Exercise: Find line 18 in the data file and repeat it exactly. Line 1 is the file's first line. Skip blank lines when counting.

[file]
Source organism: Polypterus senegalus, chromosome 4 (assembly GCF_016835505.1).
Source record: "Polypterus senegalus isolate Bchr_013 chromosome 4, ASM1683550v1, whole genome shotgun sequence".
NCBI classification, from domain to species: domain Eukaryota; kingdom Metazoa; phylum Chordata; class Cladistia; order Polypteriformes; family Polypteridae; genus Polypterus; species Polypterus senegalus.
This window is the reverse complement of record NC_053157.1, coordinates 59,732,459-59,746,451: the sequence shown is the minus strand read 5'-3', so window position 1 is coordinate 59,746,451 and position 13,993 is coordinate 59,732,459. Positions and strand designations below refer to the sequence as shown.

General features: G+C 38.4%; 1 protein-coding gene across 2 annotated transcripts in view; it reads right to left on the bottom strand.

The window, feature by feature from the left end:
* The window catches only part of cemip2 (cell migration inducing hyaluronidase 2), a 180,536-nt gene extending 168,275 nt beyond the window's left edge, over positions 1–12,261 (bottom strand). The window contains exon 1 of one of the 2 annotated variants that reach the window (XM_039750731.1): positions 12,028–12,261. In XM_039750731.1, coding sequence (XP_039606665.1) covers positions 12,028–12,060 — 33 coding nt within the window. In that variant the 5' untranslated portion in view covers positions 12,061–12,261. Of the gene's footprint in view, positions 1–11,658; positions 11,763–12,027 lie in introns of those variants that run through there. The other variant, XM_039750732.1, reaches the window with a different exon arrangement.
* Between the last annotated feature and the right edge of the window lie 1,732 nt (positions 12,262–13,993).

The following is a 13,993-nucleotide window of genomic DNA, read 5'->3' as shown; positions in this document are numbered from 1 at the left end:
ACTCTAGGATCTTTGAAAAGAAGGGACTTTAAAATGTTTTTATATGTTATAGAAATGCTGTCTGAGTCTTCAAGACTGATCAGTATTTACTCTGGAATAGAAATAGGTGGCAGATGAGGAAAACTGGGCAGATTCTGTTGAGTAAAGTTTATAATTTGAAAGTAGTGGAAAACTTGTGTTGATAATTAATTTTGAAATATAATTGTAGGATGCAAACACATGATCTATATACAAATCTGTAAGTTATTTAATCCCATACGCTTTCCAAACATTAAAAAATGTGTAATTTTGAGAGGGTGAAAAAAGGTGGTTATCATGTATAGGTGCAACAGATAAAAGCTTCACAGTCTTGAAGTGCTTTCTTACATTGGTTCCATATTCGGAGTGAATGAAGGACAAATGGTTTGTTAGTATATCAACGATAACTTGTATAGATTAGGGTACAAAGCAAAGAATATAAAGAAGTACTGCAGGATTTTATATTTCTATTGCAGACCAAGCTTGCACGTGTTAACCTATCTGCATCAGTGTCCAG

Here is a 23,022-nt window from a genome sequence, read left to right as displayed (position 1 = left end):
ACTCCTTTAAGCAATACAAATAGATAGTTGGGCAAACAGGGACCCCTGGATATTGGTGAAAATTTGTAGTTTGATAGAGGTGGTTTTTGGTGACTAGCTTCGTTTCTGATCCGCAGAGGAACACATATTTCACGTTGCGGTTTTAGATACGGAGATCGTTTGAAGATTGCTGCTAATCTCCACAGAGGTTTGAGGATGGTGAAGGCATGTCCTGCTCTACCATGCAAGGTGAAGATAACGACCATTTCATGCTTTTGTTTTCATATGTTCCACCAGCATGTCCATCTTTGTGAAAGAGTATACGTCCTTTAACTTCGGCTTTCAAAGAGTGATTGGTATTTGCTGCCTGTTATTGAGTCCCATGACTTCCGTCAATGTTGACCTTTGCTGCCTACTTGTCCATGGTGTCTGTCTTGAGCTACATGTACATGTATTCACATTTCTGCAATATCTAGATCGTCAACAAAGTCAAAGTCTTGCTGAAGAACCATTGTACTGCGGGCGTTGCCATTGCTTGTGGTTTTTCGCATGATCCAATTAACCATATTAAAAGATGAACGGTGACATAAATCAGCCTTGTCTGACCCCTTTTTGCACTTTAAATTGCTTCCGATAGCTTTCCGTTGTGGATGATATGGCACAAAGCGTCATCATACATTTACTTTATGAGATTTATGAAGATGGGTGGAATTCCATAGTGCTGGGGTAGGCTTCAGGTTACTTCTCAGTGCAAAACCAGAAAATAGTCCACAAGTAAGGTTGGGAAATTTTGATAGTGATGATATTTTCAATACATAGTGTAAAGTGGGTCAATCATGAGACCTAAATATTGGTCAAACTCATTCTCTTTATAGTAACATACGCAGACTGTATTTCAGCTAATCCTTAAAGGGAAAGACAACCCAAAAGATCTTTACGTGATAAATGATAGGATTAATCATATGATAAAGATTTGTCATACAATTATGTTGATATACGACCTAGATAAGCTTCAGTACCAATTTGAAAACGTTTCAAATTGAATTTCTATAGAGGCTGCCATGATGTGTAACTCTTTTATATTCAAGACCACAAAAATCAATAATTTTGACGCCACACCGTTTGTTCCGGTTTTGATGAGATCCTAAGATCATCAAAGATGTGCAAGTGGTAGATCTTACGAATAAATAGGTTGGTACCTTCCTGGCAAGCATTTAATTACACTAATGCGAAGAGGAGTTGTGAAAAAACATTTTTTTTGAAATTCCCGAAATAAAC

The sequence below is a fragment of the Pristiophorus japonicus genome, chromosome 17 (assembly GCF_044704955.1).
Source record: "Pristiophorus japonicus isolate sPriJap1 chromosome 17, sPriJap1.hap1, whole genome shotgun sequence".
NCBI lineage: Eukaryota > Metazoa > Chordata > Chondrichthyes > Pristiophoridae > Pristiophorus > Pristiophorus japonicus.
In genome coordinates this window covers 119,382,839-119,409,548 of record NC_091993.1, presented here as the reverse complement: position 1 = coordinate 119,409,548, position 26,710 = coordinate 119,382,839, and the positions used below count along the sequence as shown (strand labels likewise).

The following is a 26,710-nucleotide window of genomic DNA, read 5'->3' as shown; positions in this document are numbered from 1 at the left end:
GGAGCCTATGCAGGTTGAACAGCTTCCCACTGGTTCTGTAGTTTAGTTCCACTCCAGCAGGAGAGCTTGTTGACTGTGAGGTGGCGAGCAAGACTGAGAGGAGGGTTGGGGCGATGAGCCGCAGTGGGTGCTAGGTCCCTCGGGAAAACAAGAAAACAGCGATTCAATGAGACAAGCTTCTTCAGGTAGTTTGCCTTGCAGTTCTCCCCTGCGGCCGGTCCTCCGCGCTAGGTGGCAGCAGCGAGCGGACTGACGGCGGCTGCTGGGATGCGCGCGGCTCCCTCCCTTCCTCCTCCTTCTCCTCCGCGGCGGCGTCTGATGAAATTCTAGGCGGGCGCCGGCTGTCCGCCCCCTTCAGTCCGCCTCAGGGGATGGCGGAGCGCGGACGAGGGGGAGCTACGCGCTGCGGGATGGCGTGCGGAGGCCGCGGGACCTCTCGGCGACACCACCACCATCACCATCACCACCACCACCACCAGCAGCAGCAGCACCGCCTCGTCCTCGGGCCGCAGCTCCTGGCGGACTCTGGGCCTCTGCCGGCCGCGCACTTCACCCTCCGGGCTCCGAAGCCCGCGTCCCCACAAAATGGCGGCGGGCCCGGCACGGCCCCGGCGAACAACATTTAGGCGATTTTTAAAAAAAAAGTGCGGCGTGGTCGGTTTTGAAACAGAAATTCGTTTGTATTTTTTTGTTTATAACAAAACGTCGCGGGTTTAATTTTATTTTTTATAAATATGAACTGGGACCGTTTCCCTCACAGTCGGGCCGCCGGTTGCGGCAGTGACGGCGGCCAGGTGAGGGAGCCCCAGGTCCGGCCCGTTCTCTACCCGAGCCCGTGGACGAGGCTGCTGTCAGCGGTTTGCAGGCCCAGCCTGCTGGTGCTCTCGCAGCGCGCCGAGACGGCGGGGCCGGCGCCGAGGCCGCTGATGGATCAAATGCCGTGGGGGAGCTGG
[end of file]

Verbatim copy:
GGAGCCTATGCAGGTTGAACAGCTTCCCACTGGTTCTGTAGTTTAGTTCCACTCCAGCAGGAGAGCTTGTTGACTGTGAGGTGGCGAGCAAGACTGAGAGGAGGGTTGGGGCGATGAGCCGCAGTGGGTGCTAGGTCCCTCGGGAAAACAAGAAAACAGCGATTCAATGAGACAAGCTTCTTCAGGTAGTTTGCCTTGCAGTTCTCCCCTGCGGCCGGTCCTCCGCGCTAGGTGGCAGCAGCGAGCGGACTGACGGCGGCTGCTGGGATGCGCGCGGCTCCCTCCCTTCCTCCTCCTTCTCCTCCGCGGCGGCGTCTGATGAAATTCTAGGCGGGCGCCGGCTGTCCGCCCCCTTCAGTCCGCCTCAGGGGATGGCGGAGCGCGGACGAGGGGGAGCTACGCGCTGCGGGATGGCGTGCGGAGGCCGCGGGACCTCTCGGCGACACCACCACCATCACCATCACCACCACCACCACCAGCAGCAGCAGCACCGCCTCGTCCTCGGGCCGCAGCTCCTGGCGGACTCTGGGCCTCTGCCGGCCGCGCACTTCACCCTCCGGGCTCCGAAGCCCGCGTCCCCACAAAATGGCGGCGGGCCCGGCACGGCCCCGGCGAACAACATTTAGGCGATTTTTAAAAAAAAAGTGCGGCGTGGTCGGTTTTGAAACAGAAATTCGTTTGTATTTTTTTGTTTATAACAAAACGTCGCGGGTTTAATTTTATTTTTTATAAATATGAACTGGGACCGTTTCCCTCACAGTCGGGCCGCCGGTTGCGGCAGTGACGGCGGCCAGGTGAGGGAGCCCCAGGTCCGGCCCGTTCTCTACCCGAGCCCGTGGACGAGGCTGCTGTCAGCGGTTTGCAGGCCCAGCCTGCTGGTGCTCTCGCAGCGCGCCGAGACGGCGGGGCCGGCGCCGAGGCCGCTGATGGATCAAATGCCGTGGGGGAGCTGG